Court Blocks Another Trump Immigration Order; DHS-IG Finds 'Dangerous Overcrowding and Prolonged Detention'

Susan Jones | July 3, 2019 | 7:30am EDT
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Overcrowding of families observed by DHS-OIG on June 10, 2019, at Border Patrol’s McAllen, TX, Station. (Source: OIG)

( - A federal court in Seattle on Tuesday delivered another setback to the Trump administration's immigration control efforts.

The court said illegal immigrants seeking asylum must be given bond hearings within seven days of requesting one; and those who are in detention for more than seven days without such a hearing must be released.

Further, the ruling said the burden of proof is on the Department of Homeland Security, which must demonstrate why an illegal immigrant should not be released on bond.

On April 16, Attorney General William Barr issued an order saying aliens must be detained until their asylum claim of “credible fear” is adjudicated. Tuesday's court ruling blocks Barr's order.

Michael Tan, a senior staff attorney with the ACLU’s Immigrants’ Rights Project, said, "The court forcefully rejected the Trump administration’s bid to arbitrarily jail asylum-seekers without a hearing. Try as it may, the administration cannot circumvent the Constitution in its effort to deter and punish asylum-seekers applying for protection.”

‘Dangerous overcrowding’

Also on Tuesday, the inspector general for the Department of Homeland Security released a report, complete with photographs, titled, "DHS Needs to Address Dangerous Overcrowding and Prolonged Detention of Children and Adults in the Rio Grande Valley."

"During the week of June 10, 2019, we traveled to the Rio Grande Valley in Texas and again observed serious overcrowding and prolonged detention in Border Patrol facilities requiring immediate attention," the report says.

Overcrowding of families observed by OIG on June 11, 2019, at Border Patrol’s McAllen, TX, Centralized Processing Center. (Source: OIG)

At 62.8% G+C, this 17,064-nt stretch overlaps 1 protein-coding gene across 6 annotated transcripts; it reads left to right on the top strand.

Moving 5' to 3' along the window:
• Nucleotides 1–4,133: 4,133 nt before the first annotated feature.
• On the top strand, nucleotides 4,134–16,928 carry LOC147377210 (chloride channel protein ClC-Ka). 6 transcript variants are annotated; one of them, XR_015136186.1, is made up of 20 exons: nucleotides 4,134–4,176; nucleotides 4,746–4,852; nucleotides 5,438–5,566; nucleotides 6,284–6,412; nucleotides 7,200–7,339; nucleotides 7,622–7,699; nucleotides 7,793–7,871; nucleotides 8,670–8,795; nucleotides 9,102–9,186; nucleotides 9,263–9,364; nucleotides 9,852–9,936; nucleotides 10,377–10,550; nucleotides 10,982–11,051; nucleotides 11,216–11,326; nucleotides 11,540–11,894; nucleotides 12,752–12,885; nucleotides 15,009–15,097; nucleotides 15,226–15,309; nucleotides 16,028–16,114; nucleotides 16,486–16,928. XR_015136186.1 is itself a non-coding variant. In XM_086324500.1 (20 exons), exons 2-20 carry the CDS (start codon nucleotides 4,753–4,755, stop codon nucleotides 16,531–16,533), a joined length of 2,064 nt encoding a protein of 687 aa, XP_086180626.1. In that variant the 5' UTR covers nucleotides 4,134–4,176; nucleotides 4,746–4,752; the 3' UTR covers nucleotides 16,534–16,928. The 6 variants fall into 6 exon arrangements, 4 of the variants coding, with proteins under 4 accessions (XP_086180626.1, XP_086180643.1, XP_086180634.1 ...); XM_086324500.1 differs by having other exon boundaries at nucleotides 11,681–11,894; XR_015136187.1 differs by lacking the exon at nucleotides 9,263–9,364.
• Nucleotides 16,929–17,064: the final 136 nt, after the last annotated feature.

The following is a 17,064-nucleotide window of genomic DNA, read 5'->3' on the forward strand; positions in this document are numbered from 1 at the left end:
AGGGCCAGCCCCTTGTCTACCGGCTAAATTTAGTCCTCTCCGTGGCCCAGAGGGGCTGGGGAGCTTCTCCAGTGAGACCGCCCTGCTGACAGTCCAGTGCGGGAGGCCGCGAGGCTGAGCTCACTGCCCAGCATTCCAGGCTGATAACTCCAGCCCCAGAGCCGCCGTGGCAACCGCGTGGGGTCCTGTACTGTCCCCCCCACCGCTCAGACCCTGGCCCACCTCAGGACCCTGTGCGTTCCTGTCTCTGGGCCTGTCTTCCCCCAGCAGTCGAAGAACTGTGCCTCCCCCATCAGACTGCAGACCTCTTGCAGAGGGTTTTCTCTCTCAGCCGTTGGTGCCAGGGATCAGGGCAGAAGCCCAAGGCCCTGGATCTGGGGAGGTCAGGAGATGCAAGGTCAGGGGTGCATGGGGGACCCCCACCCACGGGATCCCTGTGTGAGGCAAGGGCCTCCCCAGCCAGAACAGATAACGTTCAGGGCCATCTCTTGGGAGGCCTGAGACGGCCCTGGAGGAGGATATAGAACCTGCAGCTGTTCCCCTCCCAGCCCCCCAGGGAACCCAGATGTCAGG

The report noted that the Rio Grande Valley has the highest volume of people crossing the Southwest border, with nearly a quarter million apprehensions in the first eight months of FY 2019. "This total represents a 124 percent increase compared to the same period in FY 2018, with the greatest increase in family units."

The DHS inspector general said Customs and Border Protection was holding around 8,000 detainees when inspectors arrived on June 10, and more than 3,400 had been held longer than the 72 hours allotted for processing. And of those 3,400 detainees, Border Patrol held 1,500 for more than 10 days.

According to the report:

CBP is responsible solely for providing short-term detention for aliens arriving in the United States without valid travel documents. CBP detains such individuals on a short-term basis to allow for initial processing, and then transfers the individuals to other government agencies.

However, even when CBP has completed its initial processing obligations, it cannot transfer detainees out of its facilities until U.S. Immigration and Customs

Enforcement (ICE) has space for single adults and some families, and the U.S. Department of Health and Human Services (HHS) has space for UACs (unaccompanied children).

Currently, because both ICE and HHS are operating at or above capacity, CBP has experienced increasing instances of prolonged detention in its facilities.

The DHS IG’s "management alert" addresses overcrowding at four of the five Rio Grande Border Patrol facilities and prolonged detention at all five facilities. It also addresses security incidents in those facilities.

Despite the Trump administration's repeated urging, Congress refuses to do anything to discourage the enormous increase in illegal immigration. Many of the would-be asylum-seekers are coming here, not to escape persecution, but to escape poverty.

The sheer numbers – as well as existing policy and court rulings -- guarantee that many of the undocumented immigrants eventually will be released into the U.S. on a promise to appear for their immigration hearing. Many do not show up.

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